Next week I’m attending Def Con 24.Work isn’t sending me; I’m taking vacation to go with my friends. Because that is what nerds do. DefCon is something I’m doing for my own professional development (and enjoyment!). One of the hottest topics in cloud these days is cybersecurity. There’s good reason for that: ransomware is so prevalent that now it is even available as a service.
Yes, RaaS (Ransomware as a Service) is a real thing. If deployed into an organization’s data structures, these viruses encrypt all of the org’s files and demand a ransom to send the key to decrypt the data. What a nightmare if you haven’t hardened your systems as NIST (the US National Institute of Standards and Technology) Cybersecurity Framework has been urging us to do since 2003!
DefCon and the history of computer malware and viruses
At DefCon, I find myself remembering what is was like to be a sysadmin and have to deal with the Sasser virus. It definitely disrupted business, and took a combination of user training and isolating (and nuking) machines to get rid of it. I started wondering: how long have we been dealing with the impact of viruses? Most timelines of computer virus histories date destructive viruses and worms back to the 1970s. Some of the events were accidental, the result of unintended consequences of a well-meaning program or script. But once it was evident that you could cause mischief, or even real damage with these sorts of programs, people started writing them with malicious intent.
Skip to today, when people are rapidly adopting cloud as at least part of their infrastructure, and the impact ransomware and viruses have on the trust that’s required to allow a cloud provider to host your critical services and apps. The ICIT (institute for Critical Infrastructure Technology), a cyber-security think tank, wrote a very informative Ransomware Report that points out (with examples from several verticals) that ransomware works because our economies rely on our systems and on the information contained inside of those systems for day-to-day operations to run smoothly.
Why are we still struggling?
If this has been going on since the 70s, why are organizations in this predicament? Are we just not as vigilant as we once were? Our end users have certainly changed. They used to be afraid to purchase items online, and now they are willing to give up their personal information in exchange for free access to online sites that offer a wide range of services.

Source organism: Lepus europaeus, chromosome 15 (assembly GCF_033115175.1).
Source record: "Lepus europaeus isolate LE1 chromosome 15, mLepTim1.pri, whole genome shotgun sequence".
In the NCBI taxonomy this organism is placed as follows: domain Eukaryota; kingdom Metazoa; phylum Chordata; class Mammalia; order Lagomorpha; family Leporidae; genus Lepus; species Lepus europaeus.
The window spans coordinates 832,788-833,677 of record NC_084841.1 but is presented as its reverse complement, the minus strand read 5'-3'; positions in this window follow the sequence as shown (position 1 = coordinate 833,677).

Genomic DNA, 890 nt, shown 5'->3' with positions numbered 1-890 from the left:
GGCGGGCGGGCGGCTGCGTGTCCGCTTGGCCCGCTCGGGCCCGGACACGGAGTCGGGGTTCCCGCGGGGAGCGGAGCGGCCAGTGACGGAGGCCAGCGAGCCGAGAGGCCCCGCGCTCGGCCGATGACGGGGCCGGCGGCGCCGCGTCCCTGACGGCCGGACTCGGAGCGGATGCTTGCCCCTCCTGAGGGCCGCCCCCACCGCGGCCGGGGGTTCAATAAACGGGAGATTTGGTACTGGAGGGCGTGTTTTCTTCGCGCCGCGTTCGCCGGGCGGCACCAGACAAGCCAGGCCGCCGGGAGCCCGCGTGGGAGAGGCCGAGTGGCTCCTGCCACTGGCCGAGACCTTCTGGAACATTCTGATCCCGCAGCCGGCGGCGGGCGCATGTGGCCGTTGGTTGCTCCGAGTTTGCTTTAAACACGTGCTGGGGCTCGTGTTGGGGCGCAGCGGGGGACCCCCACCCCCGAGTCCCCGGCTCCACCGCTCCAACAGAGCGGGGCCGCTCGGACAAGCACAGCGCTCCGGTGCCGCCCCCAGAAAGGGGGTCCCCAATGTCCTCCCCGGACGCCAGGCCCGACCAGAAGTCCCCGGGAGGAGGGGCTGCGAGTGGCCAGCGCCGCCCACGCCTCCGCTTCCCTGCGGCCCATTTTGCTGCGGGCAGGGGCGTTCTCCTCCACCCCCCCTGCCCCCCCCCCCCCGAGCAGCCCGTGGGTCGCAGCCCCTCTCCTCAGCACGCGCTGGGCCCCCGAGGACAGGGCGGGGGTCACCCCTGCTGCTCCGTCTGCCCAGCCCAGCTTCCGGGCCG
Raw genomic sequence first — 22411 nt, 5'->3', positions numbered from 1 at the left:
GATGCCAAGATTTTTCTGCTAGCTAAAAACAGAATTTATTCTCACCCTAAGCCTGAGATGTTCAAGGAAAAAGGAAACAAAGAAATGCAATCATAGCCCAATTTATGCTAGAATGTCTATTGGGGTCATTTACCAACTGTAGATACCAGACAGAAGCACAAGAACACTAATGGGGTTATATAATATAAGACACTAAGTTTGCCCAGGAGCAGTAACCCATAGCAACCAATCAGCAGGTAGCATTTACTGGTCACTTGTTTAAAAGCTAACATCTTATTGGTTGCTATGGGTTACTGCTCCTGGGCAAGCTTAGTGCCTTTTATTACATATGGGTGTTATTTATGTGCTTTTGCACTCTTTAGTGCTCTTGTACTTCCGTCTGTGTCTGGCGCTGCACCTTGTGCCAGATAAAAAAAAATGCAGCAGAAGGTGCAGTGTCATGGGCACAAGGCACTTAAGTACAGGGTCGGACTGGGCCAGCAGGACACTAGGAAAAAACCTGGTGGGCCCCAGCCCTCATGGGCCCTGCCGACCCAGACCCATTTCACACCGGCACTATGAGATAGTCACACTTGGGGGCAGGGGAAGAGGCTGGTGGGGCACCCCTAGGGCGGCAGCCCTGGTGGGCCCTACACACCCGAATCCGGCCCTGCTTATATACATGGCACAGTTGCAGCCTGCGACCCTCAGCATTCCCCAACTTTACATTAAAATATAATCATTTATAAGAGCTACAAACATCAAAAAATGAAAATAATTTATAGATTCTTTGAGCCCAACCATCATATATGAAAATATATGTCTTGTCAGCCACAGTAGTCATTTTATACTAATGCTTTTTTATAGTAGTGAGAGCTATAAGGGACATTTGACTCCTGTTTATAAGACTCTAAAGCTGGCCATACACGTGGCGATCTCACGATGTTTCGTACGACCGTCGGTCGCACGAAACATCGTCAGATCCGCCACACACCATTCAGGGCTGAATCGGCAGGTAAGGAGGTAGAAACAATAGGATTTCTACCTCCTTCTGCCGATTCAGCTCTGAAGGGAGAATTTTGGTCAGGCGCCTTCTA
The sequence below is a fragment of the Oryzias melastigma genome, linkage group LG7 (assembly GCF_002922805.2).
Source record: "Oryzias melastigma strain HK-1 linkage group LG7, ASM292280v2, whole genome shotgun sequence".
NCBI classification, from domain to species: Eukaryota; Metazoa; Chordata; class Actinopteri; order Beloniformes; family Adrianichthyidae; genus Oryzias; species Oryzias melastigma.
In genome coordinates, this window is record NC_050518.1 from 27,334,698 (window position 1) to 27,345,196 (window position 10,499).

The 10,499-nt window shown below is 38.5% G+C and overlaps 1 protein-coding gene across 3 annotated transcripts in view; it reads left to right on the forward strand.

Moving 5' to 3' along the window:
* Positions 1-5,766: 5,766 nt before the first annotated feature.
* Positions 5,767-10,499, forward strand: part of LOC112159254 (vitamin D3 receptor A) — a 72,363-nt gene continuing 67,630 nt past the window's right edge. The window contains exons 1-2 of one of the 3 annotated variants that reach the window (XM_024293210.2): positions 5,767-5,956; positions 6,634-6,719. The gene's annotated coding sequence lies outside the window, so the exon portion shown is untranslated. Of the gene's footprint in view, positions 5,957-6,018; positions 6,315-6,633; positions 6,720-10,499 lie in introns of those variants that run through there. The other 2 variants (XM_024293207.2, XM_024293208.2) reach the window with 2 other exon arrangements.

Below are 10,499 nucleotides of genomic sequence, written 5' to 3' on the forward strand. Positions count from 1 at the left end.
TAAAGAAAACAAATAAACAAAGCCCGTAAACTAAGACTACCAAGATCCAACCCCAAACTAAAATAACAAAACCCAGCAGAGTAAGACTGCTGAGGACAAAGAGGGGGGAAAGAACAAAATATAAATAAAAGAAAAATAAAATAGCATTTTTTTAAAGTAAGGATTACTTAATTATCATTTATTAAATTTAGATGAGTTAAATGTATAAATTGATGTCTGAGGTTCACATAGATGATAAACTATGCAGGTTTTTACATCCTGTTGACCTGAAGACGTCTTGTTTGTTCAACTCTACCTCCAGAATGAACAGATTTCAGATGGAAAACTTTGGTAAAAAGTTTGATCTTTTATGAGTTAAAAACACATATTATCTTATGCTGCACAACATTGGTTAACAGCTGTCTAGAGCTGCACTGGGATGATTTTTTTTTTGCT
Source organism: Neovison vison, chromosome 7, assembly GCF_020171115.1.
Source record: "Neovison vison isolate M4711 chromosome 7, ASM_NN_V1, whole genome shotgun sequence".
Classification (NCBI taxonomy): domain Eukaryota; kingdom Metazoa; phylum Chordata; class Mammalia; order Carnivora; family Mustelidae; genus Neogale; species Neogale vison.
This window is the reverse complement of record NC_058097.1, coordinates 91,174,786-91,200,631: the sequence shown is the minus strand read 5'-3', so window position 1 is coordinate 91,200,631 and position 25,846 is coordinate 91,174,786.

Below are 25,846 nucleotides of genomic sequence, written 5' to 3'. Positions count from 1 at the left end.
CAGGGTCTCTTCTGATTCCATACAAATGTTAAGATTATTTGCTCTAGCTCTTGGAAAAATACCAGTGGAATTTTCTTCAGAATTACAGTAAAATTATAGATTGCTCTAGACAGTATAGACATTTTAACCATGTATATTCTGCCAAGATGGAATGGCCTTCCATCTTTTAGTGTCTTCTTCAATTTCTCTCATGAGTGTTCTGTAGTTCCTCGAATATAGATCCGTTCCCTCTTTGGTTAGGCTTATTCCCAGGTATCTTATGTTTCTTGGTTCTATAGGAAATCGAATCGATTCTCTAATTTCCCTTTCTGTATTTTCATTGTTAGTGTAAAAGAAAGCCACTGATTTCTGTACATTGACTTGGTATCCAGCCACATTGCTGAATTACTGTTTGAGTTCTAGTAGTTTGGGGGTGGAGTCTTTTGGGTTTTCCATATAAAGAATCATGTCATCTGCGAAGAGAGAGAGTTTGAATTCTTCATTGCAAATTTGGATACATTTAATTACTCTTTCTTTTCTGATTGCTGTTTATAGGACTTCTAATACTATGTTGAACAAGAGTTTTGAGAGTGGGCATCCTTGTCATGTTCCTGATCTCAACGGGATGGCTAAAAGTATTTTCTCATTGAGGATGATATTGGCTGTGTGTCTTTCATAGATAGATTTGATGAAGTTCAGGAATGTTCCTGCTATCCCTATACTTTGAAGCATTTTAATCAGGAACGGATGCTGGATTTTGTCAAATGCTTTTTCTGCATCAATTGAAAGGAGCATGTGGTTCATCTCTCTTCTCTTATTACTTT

It’s bad enough that infrastructures and end devices are targeted, but what happens when malicious actors move on to IoT devices? Are any of us prepared to deal with that threat?
Getting answers to some of these questions is why I’m excited to be attending DefCon. I believe the best way to learn new technology is to break things (the US Government agrees!), and I find myself (re-)learning the things I need to lock down before I even land in Vegas, so my things don’t get broken by others! J
I’m looking forward to learning from field hardened experts at sessions such as “Phishing without failure and frustration” (teaches you what the successful phishers do so you can protect your org), and “Beyond the MCSE: Red teaming and Active Directory (I’m hoping what it says on the label), and lots more.
This conference always re-energizes me, makes me remember that what we do as IT professionals is important, and how important it is to always keep those skills fresh. After all, the world depends on us to build the systems that store their data, manage it, keep it safe, and restore it if the unthinkable happens.
How are you keeping your skills fresh?